Money Treasure Cash Treasure Chest Coins Euro

Substitute Teachers: Any Warm Body Will Do?

Jess Ledbetter Uncategorized

SHARE THIS STORY: Share on FacebookTweet about this on TwitterPin on PinterestShare on Google+

Every teacher knows that a good substitute teacher is like a shiny, gold treasure. These amazing human beings float into our classrooms to take care of our students while we’re absent. Ideally, I want a guest teacher who follows my lesson plans, promotes learning, maintains our classroom culture, and creates positive experiences for my students (And I wouldn’t complain if they had superhero powers, too!) But being realistic these days—I just want a guest teacher—period. Finding a substitute teacher amidst the current sub shortage is like a feat of glory.

About a month ago, I requested a substitute teacher when my daughter was sick. I put in the request about 6pm the night before, went into work that morning to get things organized (since I hadn’t planned to be gone), and looked up the absence to make sure a sub was assigned. I saw those terrible words “unfilled job.” Ugh! There was no sub? This was not the plan. I was supposed to go back home and relieve my husband so he could go to work. My administrator assured me it would be ok if I needed to leave, but the guilt was just too much. I knew my absence would burden staff at my school and create a disturbance for my students. Instead, I called my husband and begged him to stay home since I couldn’t leave. These types of situations are not good for teacher wellness or retention. In fact, I think burdens like these are part of the #REDforED movement. There’s too much pressure, too little pay, and too much responsibility for teachers to keep going year after year in these working conditions.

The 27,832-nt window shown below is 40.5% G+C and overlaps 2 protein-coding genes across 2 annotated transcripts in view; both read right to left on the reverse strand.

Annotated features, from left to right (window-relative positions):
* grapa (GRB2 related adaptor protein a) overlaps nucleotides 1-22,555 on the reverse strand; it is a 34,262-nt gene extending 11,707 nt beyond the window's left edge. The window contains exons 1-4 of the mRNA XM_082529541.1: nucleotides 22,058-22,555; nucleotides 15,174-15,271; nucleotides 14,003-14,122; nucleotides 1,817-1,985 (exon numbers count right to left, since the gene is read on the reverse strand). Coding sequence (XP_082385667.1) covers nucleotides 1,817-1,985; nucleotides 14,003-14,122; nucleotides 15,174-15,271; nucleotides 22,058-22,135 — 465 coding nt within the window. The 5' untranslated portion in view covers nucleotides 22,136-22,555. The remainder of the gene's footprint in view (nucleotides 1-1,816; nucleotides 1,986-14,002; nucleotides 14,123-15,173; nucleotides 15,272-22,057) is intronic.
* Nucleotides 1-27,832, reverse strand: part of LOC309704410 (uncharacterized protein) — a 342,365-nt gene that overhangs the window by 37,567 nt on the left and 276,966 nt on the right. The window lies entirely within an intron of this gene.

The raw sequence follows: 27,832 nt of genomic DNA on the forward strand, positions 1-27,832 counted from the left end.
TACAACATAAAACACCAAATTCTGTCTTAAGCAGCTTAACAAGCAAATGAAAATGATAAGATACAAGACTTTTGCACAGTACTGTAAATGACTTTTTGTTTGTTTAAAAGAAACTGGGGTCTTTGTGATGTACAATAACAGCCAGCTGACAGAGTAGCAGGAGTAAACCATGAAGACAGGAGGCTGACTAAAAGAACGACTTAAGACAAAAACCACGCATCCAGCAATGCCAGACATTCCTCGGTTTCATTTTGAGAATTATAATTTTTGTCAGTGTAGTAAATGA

In the last few years, I have noticed a major shortage of substitute teachers. Some absences go unfilled for the whole day, and staff must split classes or reassign responsibilities to cover a class without a teacher. This creates ongoing stress because every day is unpredictable. I faced this unpredictability first hand last year when my school was short a preschool teacher for many months. If there was no sub on a particular day, we had to find a way to juggle three classrooms of students between two teachers. We never knew when those days were coming. It was stressful for us—and worse for the kids. Preschool students need stability and consistency, but we couldn’t promise that without full staffing.